Presentation Title

Identifying The Behaviors of Humpback Whales (Megaptera Novaeangliae) at Mating Grounds in Guerrera, Mexico

Project Collaborators

Eric Ramos

Abstract

Humpback whales are often thought of as non-social animals. However, at their breeding ground in tropical waters they are reported to interact among themselves and with other marine species. Here I used video footage from unmanned aerial vehicles (UAVs) collected by collaborators in Guerrero, Mexico to study humpback whale intra and interspecific social behavior. Videos were analyzed in BORIS to estimate social behavior frequency and duration between conspecifics and other species. Only good quality videos were included in this study. Our preliminary results show intraspecific interactions were most common and showed interactions between mother-calf pairs and competitive groups of mating males pursuing females. Interspecific interactions included whales chasing dolphins, sea turtles, and stingrays. This study shows that humpback whales’ repertoire of social interactions is more diverse than previously thought. Future studies of humpback whale habitat usage should incorporate UAS (unmanned aerial systems) to their data collection.

Primary Faculty Mentor Name

Laura May-Collado

Status

Undergraduate

Student College

College of Arts and Sciences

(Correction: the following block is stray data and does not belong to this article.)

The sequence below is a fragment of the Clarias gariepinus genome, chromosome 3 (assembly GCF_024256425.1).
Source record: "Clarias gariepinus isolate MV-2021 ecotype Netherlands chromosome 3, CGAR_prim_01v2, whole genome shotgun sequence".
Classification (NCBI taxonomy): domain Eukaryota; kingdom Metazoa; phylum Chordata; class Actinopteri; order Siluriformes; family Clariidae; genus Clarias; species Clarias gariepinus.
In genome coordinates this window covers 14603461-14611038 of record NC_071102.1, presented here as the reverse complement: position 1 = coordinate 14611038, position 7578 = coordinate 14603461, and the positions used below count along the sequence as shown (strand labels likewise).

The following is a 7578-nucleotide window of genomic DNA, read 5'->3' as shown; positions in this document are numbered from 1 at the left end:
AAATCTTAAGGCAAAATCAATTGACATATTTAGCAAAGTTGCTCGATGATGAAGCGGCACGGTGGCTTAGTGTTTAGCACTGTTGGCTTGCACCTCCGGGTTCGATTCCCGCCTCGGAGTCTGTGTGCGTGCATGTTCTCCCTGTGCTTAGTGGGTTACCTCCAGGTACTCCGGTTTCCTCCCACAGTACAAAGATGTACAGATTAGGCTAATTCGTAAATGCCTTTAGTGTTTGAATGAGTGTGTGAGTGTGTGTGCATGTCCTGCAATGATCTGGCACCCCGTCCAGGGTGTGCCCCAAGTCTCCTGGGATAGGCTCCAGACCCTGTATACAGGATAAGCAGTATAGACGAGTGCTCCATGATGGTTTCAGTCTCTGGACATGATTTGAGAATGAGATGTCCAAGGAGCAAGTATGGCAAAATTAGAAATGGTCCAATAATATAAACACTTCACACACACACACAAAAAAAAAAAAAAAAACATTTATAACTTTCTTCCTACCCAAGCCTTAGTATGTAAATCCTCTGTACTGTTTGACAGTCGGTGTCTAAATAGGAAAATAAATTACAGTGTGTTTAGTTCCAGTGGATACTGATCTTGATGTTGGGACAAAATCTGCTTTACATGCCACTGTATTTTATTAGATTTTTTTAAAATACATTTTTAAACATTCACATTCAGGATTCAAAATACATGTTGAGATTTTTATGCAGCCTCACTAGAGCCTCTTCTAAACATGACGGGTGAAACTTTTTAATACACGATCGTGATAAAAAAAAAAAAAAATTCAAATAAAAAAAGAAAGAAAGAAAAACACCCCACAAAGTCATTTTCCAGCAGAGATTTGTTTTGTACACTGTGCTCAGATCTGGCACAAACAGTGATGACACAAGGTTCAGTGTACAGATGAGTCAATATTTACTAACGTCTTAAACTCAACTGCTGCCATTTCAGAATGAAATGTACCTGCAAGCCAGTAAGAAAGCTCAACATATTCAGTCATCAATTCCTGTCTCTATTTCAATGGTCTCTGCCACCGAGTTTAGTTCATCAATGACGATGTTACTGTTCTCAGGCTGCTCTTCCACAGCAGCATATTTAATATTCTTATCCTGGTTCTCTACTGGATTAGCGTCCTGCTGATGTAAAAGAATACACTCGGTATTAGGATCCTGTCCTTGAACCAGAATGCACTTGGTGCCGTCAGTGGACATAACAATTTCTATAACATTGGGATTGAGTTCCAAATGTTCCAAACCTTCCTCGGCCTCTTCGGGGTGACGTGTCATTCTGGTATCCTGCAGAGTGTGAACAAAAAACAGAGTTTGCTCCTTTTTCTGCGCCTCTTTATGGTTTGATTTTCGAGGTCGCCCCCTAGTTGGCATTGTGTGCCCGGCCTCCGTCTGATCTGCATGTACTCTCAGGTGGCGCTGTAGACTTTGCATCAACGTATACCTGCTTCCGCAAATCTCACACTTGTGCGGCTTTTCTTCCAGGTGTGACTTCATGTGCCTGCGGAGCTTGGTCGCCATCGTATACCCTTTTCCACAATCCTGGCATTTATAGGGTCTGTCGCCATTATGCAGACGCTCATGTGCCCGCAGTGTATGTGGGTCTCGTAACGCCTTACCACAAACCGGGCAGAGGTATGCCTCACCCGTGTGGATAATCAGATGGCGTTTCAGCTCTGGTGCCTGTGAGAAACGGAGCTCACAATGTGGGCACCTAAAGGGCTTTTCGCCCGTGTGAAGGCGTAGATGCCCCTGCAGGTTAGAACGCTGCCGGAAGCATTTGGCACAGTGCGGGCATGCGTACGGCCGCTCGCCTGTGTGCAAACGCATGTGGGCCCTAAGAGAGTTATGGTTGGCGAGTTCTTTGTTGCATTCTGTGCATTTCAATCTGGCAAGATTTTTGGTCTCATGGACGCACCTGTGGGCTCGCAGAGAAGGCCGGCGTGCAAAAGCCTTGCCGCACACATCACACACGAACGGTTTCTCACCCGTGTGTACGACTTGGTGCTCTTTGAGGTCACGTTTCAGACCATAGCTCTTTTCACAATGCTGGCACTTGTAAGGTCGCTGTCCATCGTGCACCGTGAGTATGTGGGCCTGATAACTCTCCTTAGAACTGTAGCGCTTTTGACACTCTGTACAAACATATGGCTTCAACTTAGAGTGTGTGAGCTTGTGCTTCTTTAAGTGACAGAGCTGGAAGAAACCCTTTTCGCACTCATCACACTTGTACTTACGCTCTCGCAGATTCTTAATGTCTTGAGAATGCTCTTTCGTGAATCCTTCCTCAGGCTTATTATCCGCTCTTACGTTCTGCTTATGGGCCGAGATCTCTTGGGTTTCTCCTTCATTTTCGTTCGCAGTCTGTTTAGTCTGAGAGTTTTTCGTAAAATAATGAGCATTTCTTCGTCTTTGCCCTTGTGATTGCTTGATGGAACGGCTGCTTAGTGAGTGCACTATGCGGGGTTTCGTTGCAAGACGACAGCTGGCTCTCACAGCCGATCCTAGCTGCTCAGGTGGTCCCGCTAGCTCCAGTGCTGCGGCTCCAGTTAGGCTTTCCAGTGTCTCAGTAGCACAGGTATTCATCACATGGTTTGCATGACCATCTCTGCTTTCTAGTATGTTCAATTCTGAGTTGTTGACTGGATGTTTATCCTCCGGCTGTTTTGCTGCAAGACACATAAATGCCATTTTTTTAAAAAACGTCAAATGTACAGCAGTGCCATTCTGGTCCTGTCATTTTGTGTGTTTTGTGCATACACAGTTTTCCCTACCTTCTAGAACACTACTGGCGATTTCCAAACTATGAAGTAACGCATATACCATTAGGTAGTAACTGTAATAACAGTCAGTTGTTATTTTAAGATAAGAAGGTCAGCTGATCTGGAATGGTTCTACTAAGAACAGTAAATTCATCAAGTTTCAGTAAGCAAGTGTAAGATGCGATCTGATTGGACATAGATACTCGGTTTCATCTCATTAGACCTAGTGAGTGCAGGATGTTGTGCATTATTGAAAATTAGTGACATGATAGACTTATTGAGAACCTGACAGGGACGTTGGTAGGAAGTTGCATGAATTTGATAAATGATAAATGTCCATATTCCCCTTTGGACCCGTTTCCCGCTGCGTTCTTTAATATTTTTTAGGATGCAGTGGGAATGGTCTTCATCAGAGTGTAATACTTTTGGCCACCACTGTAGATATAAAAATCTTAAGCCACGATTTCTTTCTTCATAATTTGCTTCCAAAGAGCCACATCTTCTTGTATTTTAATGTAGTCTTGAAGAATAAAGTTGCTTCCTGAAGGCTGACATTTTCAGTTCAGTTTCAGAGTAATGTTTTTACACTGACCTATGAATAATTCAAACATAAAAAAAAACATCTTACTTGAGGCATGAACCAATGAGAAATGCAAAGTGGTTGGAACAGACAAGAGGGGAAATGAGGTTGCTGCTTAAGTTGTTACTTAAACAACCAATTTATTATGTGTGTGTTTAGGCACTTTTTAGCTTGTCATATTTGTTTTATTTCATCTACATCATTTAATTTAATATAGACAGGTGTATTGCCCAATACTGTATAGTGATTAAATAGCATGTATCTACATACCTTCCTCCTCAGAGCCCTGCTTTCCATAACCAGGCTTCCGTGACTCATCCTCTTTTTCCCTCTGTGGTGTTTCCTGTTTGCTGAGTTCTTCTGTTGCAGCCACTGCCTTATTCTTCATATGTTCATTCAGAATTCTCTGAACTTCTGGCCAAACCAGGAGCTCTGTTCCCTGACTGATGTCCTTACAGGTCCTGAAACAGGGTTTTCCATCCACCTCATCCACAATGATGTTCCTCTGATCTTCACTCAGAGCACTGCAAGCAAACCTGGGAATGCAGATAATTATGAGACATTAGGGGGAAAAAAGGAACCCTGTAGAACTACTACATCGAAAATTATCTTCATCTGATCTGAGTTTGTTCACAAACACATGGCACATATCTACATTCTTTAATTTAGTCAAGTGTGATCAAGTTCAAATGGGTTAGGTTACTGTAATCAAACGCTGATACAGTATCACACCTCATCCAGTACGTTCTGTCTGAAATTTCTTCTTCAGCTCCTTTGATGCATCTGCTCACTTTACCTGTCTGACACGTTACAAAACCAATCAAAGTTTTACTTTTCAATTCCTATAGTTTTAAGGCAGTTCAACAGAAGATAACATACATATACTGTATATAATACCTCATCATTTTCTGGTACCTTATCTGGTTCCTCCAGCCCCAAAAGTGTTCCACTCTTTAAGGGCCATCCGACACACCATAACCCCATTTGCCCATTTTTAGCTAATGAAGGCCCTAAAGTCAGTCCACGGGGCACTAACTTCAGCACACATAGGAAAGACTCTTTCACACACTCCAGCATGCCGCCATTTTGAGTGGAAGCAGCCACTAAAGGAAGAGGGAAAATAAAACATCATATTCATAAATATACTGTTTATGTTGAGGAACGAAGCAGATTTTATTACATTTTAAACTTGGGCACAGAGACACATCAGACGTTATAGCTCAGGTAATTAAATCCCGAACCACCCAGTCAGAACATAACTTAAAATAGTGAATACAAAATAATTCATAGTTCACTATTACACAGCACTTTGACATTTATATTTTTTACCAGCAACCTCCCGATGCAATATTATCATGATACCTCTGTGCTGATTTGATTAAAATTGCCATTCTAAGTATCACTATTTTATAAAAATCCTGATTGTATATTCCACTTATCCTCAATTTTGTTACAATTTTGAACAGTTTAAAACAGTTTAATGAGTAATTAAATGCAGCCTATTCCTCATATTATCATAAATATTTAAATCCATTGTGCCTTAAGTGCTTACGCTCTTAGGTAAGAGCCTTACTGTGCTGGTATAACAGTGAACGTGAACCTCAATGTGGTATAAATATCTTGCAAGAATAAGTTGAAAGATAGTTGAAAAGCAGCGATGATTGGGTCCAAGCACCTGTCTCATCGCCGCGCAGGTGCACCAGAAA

Program/Major

Zoology

Primary Research Category

Biological Sciences

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Identifying The Behaviors of Humpback Whales (Megaptera Novaeangliae) at Mating Grounds in Guerrera, Mexico

Humpback whales are often thought of as non-social animals. However, at their breeding ground in tropical waters they are reported to interact among themselves and with other marine species. Here I used video footage from unmanned aerial vehicles (UAVs) collected by collaborators in Guerrero, Mexico to study humpback whale intra and interspecific social behavior. Videos were analyzed in BORIS to estimate social behavior frequency and duration between conspecifics and other species. Only good quality videos were included in this study. Our preliminary results show intraspecific interactions were most common and showed interactions between mother-calf pairs and competitive groups of mating males pursuing females. Interspecific interactions included whales chasing dolphins, sea turtles, and stingrays. This study shows that humpback whales’ repertoire of social interactions is more diverse than previously thought. Future studies of humpback whale habitat usage should incorporate UAS (unmanned aerial systems) to their data collection.